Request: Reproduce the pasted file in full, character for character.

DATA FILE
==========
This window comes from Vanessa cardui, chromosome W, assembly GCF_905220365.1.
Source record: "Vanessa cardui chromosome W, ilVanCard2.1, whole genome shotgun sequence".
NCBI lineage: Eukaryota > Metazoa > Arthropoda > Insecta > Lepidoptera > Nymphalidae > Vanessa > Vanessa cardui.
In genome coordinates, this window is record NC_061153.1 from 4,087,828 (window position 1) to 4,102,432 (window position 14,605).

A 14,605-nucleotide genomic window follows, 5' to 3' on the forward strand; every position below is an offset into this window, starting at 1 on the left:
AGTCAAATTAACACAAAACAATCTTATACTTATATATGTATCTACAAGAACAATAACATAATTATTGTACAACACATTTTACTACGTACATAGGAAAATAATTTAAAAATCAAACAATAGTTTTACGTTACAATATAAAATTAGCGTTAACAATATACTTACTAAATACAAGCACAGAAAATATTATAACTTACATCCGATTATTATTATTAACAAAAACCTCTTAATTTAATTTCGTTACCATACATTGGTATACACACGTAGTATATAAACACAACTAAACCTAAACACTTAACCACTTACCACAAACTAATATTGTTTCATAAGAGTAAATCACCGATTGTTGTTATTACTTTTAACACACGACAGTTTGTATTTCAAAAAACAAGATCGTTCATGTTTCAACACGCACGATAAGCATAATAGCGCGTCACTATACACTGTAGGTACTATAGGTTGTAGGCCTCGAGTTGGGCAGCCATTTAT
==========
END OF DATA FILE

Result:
This window comes from Vanessa cardui, chromosome W, assembly GCF_905220365.1.
Source record: "Vanessa cardui chromosome W, ilVanCard2.1, whole genome shotgun sequence".
NCBI lineage: Eukaryota > Metazoa > Arthropoda > Insecta > Lepidoptera > Nymphalidae > Vanessa > Vanessa cardui.
In genome coordinates, this window is record NC_061153.1 from 4,087,828 (window position 1) to 4,102,432 (window position 14,605).

A 14,605-nucleotide genomic window follows, 5' to 3' on the forward strand; every position below is an offset into this window, starting at 1 on the left:
AGTCAAATTAACACAAAACAATCTTATACTTATATATGTATCTACAAGAACAATAACATAATTATTGTACAACACATTTTACTACGTACATAGGAAAATAATTTAAAAATCAAACAATAGTTTTACGTTACAATATAAAATTAGCGTTAACAATATACTTACTAAATACAAGCACAGAAAATATTATAACTTACATCCGATTATTATTATTAACAAAAACCTCTTAATTTAATTTCGTTACCATACATTGGTATACACACGTAGTATATAAACACAACTAAACCTAAACACTTAACCACTTACCACAAACTAATATTGTTTCATAAGAGTAAATCACCGATTGTTGTTATTACTTTTAACACACGACAGTTTGTATTTCAAAAAACAAGATCGTTCATGTTTCAACACGCACGATAAGCATAATAGCGCGTCACTATACACTGTAGGTACTATAGGTTGTAGGCCTCGAGTTGGGCAGCCATTTAT